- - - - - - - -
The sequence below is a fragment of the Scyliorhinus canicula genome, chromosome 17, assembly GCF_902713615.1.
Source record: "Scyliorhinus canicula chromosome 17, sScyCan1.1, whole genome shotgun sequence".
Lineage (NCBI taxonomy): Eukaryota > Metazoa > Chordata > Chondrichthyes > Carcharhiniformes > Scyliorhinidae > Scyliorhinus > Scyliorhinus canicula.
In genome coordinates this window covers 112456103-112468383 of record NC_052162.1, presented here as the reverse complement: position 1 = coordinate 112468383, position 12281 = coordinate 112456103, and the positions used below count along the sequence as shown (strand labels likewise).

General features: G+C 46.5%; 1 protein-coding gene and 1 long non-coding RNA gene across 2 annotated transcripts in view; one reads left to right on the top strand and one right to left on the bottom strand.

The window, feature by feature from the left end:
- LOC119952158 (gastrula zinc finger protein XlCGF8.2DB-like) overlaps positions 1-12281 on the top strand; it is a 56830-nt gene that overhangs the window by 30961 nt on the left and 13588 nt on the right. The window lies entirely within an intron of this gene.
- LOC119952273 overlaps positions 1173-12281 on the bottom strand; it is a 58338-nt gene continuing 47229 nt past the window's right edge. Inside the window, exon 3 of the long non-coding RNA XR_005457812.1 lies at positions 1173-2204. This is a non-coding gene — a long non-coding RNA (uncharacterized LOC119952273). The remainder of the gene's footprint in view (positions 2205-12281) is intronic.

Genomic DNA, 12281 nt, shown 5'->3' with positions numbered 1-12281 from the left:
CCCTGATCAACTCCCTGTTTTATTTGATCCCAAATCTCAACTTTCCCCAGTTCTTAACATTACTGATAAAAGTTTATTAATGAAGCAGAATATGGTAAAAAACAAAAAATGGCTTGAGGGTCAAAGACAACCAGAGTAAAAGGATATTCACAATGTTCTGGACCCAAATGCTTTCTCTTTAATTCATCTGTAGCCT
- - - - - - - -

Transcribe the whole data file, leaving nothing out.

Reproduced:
The sequence below is a fragment of the Scyliorhinus canicula genome, chromosome 17, assembly GCF_902713615.1.
Source record: "Scyliorhinus canicula chromosome 17, sScyCan1.1, whole genome shotgun sequence".
Lineage (NCBI taxonomy): Eukaryota > Metazoa > Chordata > Chondrichthyes > Carcharhiniformes > Scyliorhinidae > Scyliorhinus > Scyliorhinus canicula.
In genome coordinates this window covers 112456103-112468383 of record NC_052162.1, presented here as the reverse complement: position 1 = coordinate 112468383, position 12281 = coordinate 112456103, and the positions used below count along the sequence as shown (strand labels likewise).

General features: G+C 46.5%; 1 protein-coding gene and 1 long non-coding RNA gene across 2 annotated transcripts in view; one reads left to right on the top strand and one right to left on the bottom strand.

The window, feature by feature from the left end:
- LOC119952158 (gastrula zinc finger protein XlCGF8.2DB-like) overlaps positions 1-12281 on the top strand; it is a 56830-nt gene that overhangs the window by 30961 nt on the left and 13588 nt on the right. The window lies entirely within an intron of this gene.
- LOC119952273 overlaps positions 1173-12281 on the bottom strand; it is a 58338-nt gene continuing 47229 nt past the window's right edge. Inside the window, exon 3 of the long non-coding RNA XR_005457812.1 lies at positions 1173-2204. This is a non-coding gene — a long non-coding RNA (uncharacterized LOC119952273). The remainder of the gene's footprint in view (positions 2205-12281) is intronic.

Genomic DNA, 12281 nt, shown 5'->3' with positions numbered 1-12281 from the left:
CCCTGATCAACTCCCTGTTTTATTTGATCCCAAATCTCAACTTTCCCCAGTTCTTAACATTACTGATAAAAGTTTATTAATGAAGCAGAATATGGTAAAAAACAAAAAATGGCTTGAGGGTCAAAGACAACCAGAGTAAAAGGATATTCACAATGTTCTGGACCCAAATGCTTTCTCTTTAATTCATCTGTAGCCT